SET r.propertyName1 = value1 , r.propertyName2 = value2
SET r = {propertyName1: value1, propertyName2: value2}
SET r += {propertyName1: value1, propertyName2: value2}

If the property does not exist, it is added to the relationship. If the property exists, its value is updated for the relationship. When specify the JSON-style object for assignment to the relationship using =, the object must include all of the properties for the relationship, just as you need to do for nodes. If you use +=, you can add or update properties, just as you do for nodes.

Example: Adding properties to a relationship

Here is an example where we will add the roles property to the :ACTED_IN relationship from Christian Bale to Batman Begins right after we have created the relationship:

MATCH (a:Person), (m:Movie)
WHERE a.name = 'Christian Bale' AND m.title = 'Batman Begins'
CREATE (a)-[rel:ACTED_IN]->(m)
SET rel.roles = ['Bruce Wayne','Batman']
RETURN a, rel, m

Here is the result of running this Cypher statement:

AddRelationshipWithRoles

The roles property is a list so we add it as such. If the relationship had multiple properties, we could have added them as a comma separated list or as an object, like you can do for node properties.

Example: Adding properties inline

Alternatively, you can also add properties to a relationship when the relationship is created. Here is another way to create and add the properties for the relationship:

MATCH (a:Person), (m:Movie)
WHERE a.name = 'Christian Bale' AND m.title = 'Batman Begins'
CREATE (a)-[:ACTED_IN {roles: ['Bruce Wayne', 'Batman']}]->(m)
RETURN a, m

By default, the graph engine will create a relationship between two nodes, even if one already exists. This could be dangerous so in your code make sure that if you use CREATE to create a relationship, it does not already exist.

Example: Testing before creating relationship

You can test to see if the relationship exists before you create it as follows:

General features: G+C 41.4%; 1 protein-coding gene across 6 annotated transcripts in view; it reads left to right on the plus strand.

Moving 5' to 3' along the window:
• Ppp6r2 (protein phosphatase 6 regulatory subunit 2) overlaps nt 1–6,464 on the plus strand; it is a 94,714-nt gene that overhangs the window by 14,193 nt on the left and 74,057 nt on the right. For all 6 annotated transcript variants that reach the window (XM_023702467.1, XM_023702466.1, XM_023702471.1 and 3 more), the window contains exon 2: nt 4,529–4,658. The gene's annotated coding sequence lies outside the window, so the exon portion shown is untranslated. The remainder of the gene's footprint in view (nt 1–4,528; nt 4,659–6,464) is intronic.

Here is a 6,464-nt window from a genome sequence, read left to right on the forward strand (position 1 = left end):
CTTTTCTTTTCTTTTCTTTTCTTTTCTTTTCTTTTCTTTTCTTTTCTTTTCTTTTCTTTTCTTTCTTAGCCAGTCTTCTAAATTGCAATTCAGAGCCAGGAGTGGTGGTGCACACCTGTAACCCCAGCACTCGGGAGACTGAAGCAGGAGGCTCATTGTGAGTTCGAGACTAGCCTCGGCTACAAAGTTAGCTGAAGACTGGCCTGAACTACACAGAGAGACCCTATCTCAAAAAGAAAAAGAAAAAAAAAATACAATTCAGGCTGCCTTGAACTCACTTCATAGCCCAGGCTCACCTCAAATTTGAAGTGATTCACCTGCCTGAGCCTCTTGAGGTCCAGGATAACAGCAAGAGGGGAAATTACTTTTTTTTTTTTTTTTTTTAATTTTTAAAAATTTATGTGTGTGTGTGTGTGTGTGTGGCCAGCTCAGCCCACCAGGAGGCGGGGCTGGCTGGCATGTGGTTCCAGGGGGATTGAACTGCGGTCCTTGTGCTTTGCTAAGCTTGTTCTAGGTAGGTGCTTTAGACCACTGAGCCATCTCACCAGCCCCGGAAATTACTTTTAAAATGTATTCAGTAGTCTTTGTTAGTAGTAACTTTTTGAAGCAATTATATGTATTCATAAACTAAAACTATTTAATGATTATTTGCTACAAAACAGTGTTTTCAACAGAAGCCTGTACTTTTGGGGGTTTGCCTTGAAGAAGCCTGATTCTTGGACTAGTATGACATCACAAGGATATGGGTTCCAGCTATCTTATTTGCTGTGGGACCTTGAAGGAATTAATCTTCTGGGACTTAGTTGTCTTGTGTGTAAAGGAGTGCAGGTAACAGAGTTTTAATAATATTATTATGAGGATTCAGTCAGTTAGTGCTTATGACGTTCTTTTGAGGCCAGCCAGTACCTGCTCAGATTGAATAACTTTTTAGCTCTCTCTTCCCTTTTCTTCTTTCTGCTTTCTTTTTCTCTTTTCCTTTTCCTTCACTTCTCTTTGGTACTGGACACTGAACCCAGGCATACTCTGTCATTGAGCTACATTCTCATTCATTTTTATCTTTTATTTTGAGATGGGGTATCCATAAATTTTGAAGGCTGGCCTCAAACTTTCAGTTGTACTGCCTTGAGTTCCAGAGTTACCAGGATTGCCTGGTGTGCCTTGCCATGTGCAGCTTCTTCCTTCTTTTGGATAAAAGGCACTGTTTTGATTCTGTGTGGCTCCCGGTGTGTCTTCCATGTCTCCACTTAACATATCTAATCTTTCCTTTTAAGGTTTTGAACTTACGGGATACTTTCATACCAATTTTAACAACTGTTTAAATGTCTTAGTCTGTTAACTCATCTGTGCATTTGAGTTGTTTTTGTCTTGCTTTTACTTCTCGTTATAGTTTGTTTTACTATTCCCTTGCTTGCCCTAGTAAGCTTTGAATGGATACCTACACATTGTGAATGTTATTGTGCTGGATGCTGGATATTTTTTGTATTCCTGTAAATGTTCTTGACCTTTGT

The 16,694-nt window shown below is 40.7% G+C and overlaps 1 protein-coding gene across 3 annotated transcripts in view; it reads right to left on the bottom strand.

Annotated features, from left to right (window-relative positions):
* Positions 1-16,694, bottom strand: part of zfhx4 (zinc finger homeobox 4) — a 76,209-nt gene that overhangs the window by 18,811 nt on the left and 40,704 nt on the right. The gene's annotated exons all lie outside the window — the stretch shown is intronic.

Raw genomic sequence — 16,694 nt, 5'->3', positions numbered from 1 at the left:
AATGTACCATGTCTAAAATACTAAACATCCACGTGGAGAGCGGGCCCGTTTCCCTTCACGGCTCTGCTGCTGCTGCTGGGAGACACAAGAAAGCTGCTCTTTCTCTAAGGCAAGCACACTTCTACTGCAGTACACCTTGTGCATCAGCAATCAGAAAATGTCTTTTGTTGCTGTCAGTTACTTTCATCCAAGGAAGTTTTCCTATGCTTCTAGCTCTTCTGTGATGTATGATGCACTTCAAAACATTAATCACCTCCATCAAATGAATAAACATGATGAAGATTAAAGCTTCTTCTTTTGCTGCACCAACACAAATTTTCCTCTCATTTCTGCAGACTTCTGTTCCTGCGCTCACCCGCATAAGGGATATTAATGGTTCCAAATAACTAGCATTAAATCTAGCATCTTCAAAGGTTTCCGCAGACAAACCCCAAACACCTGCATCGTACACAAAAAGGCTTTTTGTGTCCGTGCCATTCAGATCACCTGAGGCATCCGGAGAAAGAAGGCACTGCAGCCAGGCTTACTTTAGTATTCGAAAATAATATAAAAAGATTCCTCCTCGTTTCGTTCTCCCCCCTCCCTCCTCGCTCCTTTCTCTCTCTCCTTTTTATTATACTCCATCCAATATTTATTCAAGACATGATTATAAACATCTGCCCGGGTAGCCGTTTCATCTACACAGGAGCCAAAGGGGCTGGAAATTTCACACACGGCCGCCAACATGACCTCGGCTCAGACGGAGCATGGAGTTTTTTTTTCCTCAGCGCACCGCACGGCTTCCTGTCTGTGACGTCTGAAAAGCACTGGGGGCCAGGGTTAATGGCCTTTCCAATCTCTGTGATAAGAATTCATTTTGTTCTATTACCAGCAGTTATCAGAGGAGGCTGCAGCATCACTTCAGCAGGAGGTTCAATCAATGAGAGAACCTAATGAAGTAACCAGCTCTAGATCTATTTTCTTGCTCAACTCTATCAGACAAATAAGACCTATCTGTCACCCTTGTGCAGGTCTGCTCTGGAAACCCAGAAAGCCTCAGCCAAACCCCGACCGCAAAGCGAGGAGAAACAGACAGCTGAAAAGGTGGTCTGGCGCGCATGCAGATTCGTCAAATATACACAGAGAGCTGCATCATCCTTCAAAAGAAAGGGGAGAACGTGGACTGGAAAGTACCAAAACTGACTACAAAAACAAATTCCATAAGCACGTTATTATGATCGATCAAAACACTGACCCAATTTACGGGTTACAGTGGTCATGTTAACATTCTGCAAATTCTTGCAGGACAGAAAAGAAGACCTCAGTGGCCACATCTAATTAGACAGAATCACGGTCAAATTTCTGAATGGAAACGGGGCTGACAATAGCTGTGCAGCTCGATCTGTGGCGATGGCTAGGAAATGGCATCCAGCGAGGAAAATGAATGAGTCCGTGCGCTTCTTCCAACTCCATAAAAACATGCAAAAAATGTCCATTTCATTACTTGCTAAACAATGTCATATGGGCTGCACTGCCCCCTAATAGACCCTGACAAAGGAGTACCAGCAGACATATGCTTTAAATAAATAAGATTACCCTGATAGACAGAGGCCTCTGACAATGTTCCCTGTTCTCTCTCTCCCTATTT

MATCH (a:Person),(m:Movie)
WHERE a.name = 'Christian Bale' AND
      m.title = 'Batman Begins' AND
      NOT exists((a)-[:ACTED_IN]->(m))
CREATE (a)-[rel:ACTED_IN]->(m)
SET rel.roles = ['Bruce Wayne','Batman']
RETURN a, rel, m
Note
The best way to prevent duplication of relationships is to use the MERGE clause, rather than the CREATE clause. You will learn about merging data later in this course.

Removing properties from a relationship

There are two ways that you can remove a property from a node. One way is to use the REMOVE keyword. The other way is to set the property’s value to null, just as you do for properties of nodes.

Suppose we have added the :ACTED_IN relationship between Christian Bale and the movie, Batman Returns where the roles property is added to the relationship. Here is an example where we remove the roles property, yet keep the :ACTED_IN relationship:

MATCH (a:Person)-[rel:ACTED_IN]->(m:Movie)
WHERE a.name = 'Christian Bale' AND m.title = 'Batman Begins'
REMOVE rel.roles
RETURN a, rel, m

Here is the result returned. An alternative to REMOVE rel.roles would be SET rel.roles = null.

RemoveRoles

Exercise 10: Creating relationships

In the query edit pane of Neo4j Browser, execute the browser command:

:play 4.0-intro-neo4j-exercises

and follow the instructions for Exercise 10.

Note
This exercise has 13 steps. Estimated time to complete: 45 minutes.

Check your understanding

Question 1

Suppose our graph has a Person node for Tom Jones and a Movie node for the movie Life is Wonderful. We want to connect these two nodes with the ACTED_IN relationship. What is wrong with this code?

MATCH (a:Person), (m:Movie)
WHERE a.name = 'Tom Jones' AND m.title = 'Life is Wonderful'
CREATE (a)-[rel:ACTED_IN]-(m)

Select the correct answer.

  • CREATE should be replaced with CREATE RELATIONSHIP.
  • You cannot specify a variable for a relationship.
  • Direction must be specified when you create the relationship.
  • You cannot return the variable, rel.

Question 2

Given this code, what Cypher clause do you use to add the roles property to the relationship?

CREATE (p:Person {name: 'Jack Brown'})
CREATE (m:Movie {title: 'The Goods'})
CREATE (p)-[r:ACTED_IN]->(m)
?? r = {roles: ['The Villain']}

Select the correct answer.

  • CREATE
  • CREATE PROPERTY
  • SET
  • SET PROPERTY

Question 3

Assuming the nodes are successfully retrieved, how many relationships are created?

MATCH (a:Person), (m:Movie)
WHERE a.name = 'Tom Jones' AND m.title = 'Life is Wonderful'
CREATE (a)-[rel:ACTED_IN]->(m)
CREATE (a)-[rel:ACTED_IN {roles: ['The Villain']}]->(m)
CREATE (a)-[rel:ACTED_IN {roles: ['The Villain','Joe']}]->(m)

Select the correct answer.

  • None
  • One
  • Two
  • Three

Summary

You should now be able to write Cypher statements to:

  • Create a relationship.
  • Create a relationship with properties.
  • Create nodes and relationships together.
  • Add properties to a relationship.
  • Remove properties from a relationship.